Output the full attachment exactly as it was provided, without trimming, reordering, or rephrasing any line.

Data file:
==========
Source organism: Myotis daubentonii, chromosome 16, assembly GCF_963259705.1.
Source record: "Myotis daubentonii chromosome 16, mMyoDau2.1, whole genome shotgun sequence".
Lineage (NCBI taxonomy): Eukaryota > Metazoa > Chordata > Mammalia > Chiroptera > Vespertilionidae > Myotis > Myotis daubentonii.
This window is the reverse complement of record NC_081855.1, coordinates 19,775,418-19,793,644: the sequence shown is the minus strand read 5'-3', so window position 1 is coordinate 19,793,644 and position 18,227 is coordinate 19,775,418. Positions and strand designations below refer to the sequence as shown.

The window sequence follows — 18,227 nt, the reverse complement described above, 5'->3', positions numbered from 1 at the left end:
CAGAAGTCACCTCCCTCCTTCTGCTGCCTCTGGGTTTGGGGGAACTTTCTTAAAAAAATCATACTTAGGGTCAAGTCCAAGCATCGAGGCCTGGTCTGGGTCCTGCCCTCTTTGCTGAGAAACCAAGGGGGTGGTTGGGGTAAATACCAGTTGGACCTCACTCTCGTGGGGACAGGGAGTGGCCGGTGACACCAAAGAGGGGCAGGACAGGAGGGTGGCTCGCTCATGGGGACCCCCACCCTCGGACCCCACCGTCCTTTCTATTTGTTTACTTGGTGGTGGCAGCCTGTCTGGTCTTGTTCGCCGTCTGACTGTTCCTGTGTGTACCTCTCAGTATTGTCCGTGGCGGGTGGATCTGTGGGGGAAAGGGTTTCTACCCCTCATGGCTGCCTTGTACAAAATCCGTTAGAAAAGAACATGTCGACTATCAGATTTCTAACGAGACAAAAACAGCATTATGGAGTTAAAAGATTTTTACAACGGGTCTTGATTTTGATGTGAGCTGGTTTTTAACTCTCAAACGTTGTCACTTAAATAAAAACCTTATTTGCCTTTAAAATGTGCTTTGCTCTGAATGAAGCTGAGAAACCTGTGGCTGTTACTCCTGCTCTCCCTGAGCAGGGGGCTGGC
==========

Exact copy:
Source organism: Myotis daubentonii, chromosome 16, assembly GCF_963259705.1.
Source record: "Myotis daubentonii chromosome 16, mMyoDau2.1, whole genome shotgun sequence".
Lineage (NCBI taxonomy): Eukaryota > Metazoa > Chordata > Mammalia > Chiroptera > Vespertilionidae > Myotis > Myotis daubentonii.
This window is the reverse complement of record NC_081855.1, coordinates 19,775,418-19,793,644: the sequence shown is the minus strand read 5'-3', so window position 1 is coordinate 19,793,644 and position 18,227 is coordinate 19,775,418. Positions and strand designations below refer to the sequence as shown.

The window sequence follows — 18,227 nt, the reverse complement described above, 5'->3', positions numbered from 1 at the left end:
CAGAAGTCACCTCCCTCCTTCTGCTGCCTCTGGGTTTGGGGGAACTTTCTTAAAAAAATCATACTTAGGGTCAAGTCCAAGCATCGAGGCCTGGTCTGGGTCCTGCCCTCTTTGCTGAGAAACCAAGGGGGTGGTTGGGGTAAATACCAGTTGGACCTCACTCTCGTGGGGACAGGGAGTGGCCGGTGACACCAAAGAGGGGCAGGACAGGAGGGTGGCTCGCTCATGGGGACCCCCACCCTCGGACCCCACCGTCCTTTCTATTTGTTTACTTGGTGGTGGCAGCCTGTCTGGTCTTGTTCGCCGTCTGACTGTTCCTGTGTGTACCTCTCAGTATTGTCCGTGGCGGGTGGATCTGTGGGGGAAAGGGTTTCTACCCCTCATGGCTGCCTTGTACAAAATCCGTTAGAAAAGAACATGTCGACTATCAGATTTCTAACGAGACAAAAACAGCATTATGGAGTTAAAAGATTTTTACAACGGGTCTTGATTTTGATGTGAGCTGGTTTTTAACTCTCAAACGTTGTCACTTAAATAAAAACCTTATTTGCCTTTAAAATGTGCTTTGCTCTGAATGAAGCTGAGAAACCTGTGGCTGTTACTCCTGCTCTCCCTGAGCAGGGGGCTGGC